If we look closer at their bench players between last season and this season it is easy to understand why. At point guard the Warriors trade Jack's well-rounded above-average skills for a mixed bag from Toney Douglas. In particular Douglas' penchant for committing fouls, poor shooting, and low assists will make fans miss what Jack brought. On the front line the Warriors lose Landry's remarkable overall shooting and gain two poor-shooting, foul-prone front line players who at least rebound OK. 

Best case scenario? Assuming this roster remains intact, the Warriors' rosiest outcome would come if Curry, Iguodala, Lee, and Bogut remain completely healthy all season; if Lee maintains above-average productivity (I believe our model may overly penalize him); and if young players like Harrison Barnes, Draymond Green, and rookies Nemanja Nedovic and Ognjen Kuzmic exceed expectations. This is all certainly possible, though also unlikely.

The Warriors will most likely be somewhat worse than they were last season. If one or more of the Warriors' main stars re-injures themselves and misses several games, this will provide a popular explanation for the setback overall. However, the real explanation will be the depleted bench without Jack and Landry. Unless the Warriors address this, they are likely to disappoint this year.

It's tempting to argue with Jeremy. Jeremy has provided some of the most thoughtful Warriors analysis the last couple of seasons. And the team has proceeded to defy Jeremy's predictions. Is there much to disagree with here? Well there are only three major areas: David Lee could produce more (of course, Jeremy already mentioned that), Bogut could be healthier, and Klay and Barnes might be more productive. Even if these all happen though, the Warriors still aren't as strong as projected.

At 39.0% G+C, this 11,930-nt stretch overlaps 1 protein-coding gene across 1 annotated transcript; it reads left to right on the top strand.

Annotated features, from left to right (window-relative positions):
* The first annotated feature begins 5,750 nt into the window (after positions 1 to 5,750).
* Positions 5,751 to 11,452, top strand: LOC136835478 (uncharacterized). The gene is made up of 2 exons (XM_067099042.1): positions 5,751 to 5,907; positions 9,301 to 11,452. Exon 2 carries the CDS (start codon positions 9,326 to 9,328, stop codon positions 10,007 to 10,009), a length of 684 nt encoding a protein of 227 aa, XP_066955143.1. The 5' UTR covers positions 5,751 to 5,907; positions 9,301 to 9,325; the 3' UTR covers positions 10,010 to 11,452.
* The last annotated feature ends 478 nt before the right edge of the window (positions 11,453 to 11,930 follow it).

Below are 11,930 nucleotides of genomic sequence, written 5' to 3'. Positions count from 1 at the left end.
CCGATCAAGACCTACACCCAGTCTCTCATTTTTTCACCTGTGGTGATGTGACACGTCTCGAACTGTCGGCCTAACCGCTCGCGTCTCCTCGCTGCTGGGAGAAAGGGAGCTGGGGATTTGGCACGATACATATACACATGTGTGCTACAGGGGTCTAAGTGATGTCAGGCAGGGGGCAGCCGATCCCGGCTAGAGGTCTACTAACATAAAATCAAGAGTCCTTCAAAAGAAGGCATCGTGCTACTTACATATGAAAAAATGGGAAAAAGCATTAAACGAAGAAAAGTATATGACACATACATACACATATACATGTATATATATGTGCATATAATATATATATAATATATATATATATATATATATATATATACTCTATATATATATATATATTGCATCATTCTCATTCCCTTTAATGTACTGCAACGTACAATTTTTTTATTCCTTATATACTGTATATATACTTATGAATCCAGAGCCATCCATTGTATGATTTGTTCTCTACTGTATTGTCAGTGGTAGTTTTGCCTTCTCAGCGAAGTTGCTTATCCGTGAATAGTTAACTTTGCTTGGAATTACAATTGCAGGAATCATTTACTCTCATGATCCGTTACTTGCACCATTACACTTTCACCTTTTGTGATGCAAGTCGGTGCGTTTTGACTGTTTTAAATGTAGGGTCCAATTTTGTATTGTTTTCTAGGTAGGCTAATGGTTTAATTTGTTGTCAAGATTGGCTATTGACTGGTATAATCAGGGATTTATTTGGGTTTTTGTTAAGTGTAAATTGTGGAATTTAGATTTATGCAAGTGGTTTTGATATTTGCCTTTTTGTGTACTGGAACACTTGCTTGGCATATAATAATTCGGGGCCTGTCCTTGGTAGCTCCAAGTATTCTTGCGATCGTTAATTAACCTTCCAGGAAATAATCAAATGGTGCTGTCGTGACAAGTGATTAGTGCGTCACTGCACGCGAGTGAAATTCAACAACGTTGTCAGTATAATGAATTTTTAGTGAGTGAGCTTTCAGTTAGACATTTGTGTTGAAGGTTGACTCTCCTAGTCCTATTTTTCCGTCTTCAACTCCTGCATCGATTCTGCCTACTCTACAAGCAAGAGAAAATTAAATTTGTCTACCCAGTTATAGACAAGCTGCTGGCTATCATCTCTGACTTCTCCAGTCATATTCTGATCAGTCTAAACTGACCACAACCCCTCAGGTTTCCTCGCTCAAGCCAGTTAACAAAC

The Warriors first problem is that their stars aren't at the same caliber as those of other teams. Yes, I love Iguodala and Curry but they're just outside of the top sphere. Their second problem is that they have no depth. None of their rotation players are expected to be above average. In the west, that's just not going to be enough. The only way the Warriors upset Jeremy a third time is by getting amazing overproduction from several players. It could happen, but I wouldn't count on it.

I don't think you're being overly pessimistic about David Lee. Back when he was filling up the stat sheets as a WP darling he was doing it by banging inside, getting to the rim and fighting for great rebounding position. After his freak elbow injury he was never the same in that regard. Now in response to his latest injury he's working on shooting 3's.